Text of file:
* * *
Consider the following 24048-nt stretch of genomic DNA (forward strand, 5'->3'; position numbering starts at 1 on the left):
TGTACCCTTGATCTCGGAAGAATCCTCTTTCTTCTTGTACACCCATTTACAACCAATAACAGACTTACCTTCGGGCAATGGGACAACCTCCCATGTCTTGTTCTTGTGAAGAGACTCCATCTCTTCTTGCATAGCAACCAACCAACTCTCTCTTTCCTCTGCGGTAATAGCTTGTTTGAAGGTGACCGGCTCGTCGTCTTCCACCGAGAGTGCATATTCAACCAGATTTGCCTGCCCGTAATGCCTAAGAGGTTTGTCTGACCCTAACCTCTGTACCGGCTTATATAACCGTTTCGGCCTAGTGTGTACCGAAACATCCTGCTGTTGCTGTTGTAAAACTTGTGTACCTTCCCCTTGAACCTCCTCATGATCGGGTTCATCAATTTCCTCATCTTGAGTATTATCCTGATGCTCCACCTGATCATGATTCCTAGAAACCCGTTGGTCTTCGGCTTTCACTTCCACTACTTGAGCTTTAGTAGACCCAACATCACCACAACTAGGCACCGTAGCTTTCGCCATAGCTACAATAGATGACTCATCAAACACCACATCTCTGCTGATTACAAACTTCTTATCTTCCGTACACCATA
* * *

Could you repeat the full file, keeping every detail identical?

Consider the following 24048-nt stretch of genomic DNA (forward strand, 5'->3'; position numbering starts at 1 on the left):
TGTACCCTTGATCTCGGAAGAATCCTCTTTCTTCTTGTACACCCATTTACAACCAATAACAGACTTACCTTCGGGCAATGGGACAACCTCCCATGTCTTGTTCTTGTGAAGAGACTCCATCTCTTCTTGCATAGCAACCAACCAACTCTCTCTTTCCTCTGCGGTAATAGCTTGTTTGAAGGTGACCGGCTCGTCGTCTTCCACCGAGAGTGCATATTCAACCAGATTTGCCTGCCCGTAATGCCTAAGAGGTTTGTCTGACCCTAACCTCTGTACCGGCTTATATAACCGTTTCGGCCTAGTGTGTACCGAAACATCCTGCTGTTGCTGTTGTAAAACTTGTGTACCTTCCCCTTGAACCTCCTCATGATCGGGTTCATCAATTTCCTCATCTTGAGTATTATCCTGATGCTCCACCTGATCATGATTCCTAGAAACCCGTTGGTCTTCGGCTTTCACTTCCACTACTTGAGCTTTAGTAGACCCAACATCACCACAACTAGGCACCGTAGCTTTCGCCATAGCTACAATAGATGACTCATCAAACACCACATCTCTGCTGATTACAAACTTCTTATCTTCCGTACACCATA